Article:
• Château Quinault l’Enclos: Although silky and soft in only Merlot’s style, these wines display powerful concentration and an amazing diversity of flavors. Long aging is recommended. At $60 the top-notch 2005 is a collector’s item for much less than normal. The usual prices are a good bit lower.
    • Château Rol Valentin: A very solid St-Émilion that usually costs $80 or less. An extremely soft, harmoniously concentrated and balanced wine, it shows that Merlot does not need to be ultra-powerful to be remarkable. As opposed to Monbousquet and other “modern” châteaux, this one is a classic style. Few vintages have failed to receive critical acclaim.
      • Château Troplong-Mondot: Troplong-Mondot was tremendously offended by the 2006 classification that resulted in a legal brawl. Its declassification seemed unfounded to the château’s devotees, who are enamored of its modern flavors. Its detractors think it is too strong and unrefined—”Parkerized”. In less notable years flavors are less intense, but in good vintages it can be terrifically powerful.
      • Château Valandraud: While very expensive, Valandraud has a pedigree that often makes it worth the price. While the wines could be considered slightly modern, they have concentration and balance to rival the best St-Émilions. Flavors are somewhat exotic, straying away from the earthy, velvety style that the traditional wines of the appellation are known for. Valandraud is very consistent in its style, with little difference between “bad” and “good” vintages. Prices stay within the $200-$300 category in general.Château La Tour Figeac: Concentrated wine shows both feminine and masculine style, varying between sweetish, round flavors and overpowering currant and a luscious texture depending on the vintage. Even the best vintages do not usually exceed $50.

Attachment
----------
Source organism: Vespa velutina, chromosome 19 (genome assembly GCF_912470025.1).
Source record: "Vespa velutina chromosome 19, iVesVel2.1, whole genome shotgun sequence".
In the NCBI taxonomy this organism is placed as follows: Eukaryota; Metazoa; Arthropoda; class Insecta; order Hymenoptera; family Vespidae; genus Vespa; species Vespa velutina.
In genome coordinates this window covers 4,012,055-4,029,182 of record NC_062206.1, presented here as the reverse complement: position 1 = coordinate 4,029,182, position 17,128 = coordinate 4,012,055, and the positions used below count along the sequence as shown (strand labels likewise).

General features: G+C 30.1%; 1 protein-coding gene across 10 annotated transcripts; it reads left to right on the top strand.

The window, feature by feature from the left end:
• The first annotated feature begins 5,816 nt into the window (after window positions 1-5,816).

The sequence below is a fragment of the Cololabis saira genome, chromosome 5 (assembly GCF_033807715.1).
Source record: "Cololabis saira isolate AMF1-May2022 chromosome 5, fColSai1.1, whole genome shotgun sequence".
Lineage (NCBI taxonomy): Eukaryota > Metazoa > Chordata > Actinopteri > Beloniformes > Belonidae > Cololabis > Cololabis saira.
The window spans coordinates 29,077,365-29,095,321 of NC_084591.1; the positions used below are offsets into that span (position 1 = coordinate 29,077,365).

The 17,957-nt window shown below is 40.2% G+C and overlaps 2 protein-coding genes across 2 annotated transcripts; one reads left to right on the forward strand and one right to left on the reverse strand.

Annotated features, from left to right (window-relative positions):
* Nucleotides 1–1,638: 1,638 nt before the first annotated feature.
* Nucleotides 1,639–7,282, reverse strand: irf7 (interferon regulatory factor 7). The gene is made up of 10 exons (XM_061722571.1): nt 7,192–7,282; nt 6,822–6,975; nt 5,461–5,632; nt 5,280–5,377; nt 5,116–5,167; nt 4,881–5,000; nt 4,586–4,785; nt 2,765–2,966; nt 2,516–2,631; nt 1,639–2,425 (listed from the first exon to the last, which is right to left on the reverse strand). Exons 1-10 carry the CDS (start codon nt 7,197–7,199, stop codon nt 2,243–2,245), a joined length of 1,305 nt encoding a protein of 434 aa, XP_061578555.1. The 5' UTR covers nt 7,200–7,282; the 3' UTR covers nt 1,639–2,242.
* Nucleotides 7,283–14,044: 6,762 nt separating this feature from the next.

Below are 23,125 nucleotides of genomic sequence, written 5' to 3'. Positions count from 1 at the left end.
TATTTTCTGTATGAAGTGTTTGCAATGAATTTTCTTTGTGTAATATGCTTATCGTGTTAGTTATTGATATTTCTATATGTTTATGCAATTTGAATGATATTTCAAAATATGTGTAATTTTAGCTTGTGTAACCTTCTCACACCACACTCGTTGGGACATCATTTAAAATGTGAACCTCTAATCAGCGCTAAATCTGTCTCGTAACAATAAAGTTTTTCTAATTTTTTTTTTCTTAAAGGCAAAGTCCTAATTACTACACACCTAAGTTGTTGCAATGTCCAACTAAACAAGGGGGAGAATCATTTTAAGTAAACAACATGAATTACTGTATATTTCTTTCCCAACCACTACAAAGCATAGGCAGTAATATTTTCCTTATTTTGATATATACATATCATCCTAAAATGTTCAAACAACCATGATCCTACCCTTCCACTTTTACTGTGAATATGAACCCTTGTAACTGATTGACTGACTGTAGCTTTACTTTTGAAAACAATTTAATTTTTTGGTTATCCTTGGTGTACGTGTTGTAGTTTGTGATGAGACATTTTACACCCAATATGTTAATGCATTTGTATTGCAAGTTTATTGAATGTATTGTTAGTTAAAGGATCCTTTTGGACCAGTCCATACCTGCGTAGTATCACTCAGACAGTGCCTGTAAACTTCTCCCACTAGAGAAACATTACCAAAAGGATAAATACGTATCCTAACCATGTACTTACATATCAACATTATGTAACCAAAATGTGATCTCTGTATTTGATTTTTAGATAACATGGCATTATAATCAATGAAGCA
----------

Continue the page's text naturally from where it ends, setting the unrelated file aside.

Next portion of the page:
St-Émilion is such an expensive appellation (even more so than Médoc, in which 3er, 4er, or 5er crus might be available at somewhat affordable, if not bargain, prices) that even those wines which might be on a qualitative and pointwise par with Médoc third growths, are much too expensive for the budgets of normal people. As a result, we have compiled a list of well pedigreed, uncompromising St-Émilions that are reasonably priced.

A number of “cult wines” also exist. Some of these, like Bellevue and La Mondotte, are listed above since they have moved into the top ranks. Others are simply expensive, well-produced garage wines made from tiny vineyard stakes with low yields. Wealthy collectors are often the only people who purchase these wines, but their existence should be noted by those who want to learn about this phenomenon. Although standard in places like Burgundy, the cult wine movement is almost entirely confined to St-Émilion among Bordeaux regions. 


While the majority of the leading St-Émilion wines will be labeled under St-Émilion, followed by some kind of Grand Cru designation, four other AOCs also use St-Émilion in their name. Most of the wines made in these places are under $25, and can provide good quality for even as low as $10. They were all given classification in 1936, and they are:

  • Lussac-St-Émilion: Mostly Merlot-based wine from this satellite. Since the appellation resembles St-Émilion itself in many forms, the wine is often very similar. It lacks the flawless structure and balance of St-Émilion’s leading wines, but provides a very similar style. Houses such as Château Lussac and Château Lyonnat are very affordable and high quality.
  • Montagne-St-Émilion: These wines have been commended as being slightly earthy, and are usually medium-bodied with solid textures and good flavor. They exhibit a fruity style of Merlot without unsophistication. Beausejour and Faizeau are two leading estates here.
  • Puisseguin-St-Émilion: This one is small and more obscure than Lussac and Montagne, but also provides rather ageable wines for the price, and most of the wines are of good quality. However, these are also often difficult to find. Châteaux Soleil and especially La Mouriane are good values and have pedigrees.
  • St-Georges-St-Émilion: The smallest of the satellites. Very soft and feminine in a good Merlot style, the wines made here are rarely intense and are usually approachable at any date after bottling, but can age. Most of the wines are fairly obscure, however the eponymous Château St-Georges and Château St. André Corbin are two that can be found and have good reputations. Not to be confused with Château Moulin St. Georges, which is located in St-Émilion itself.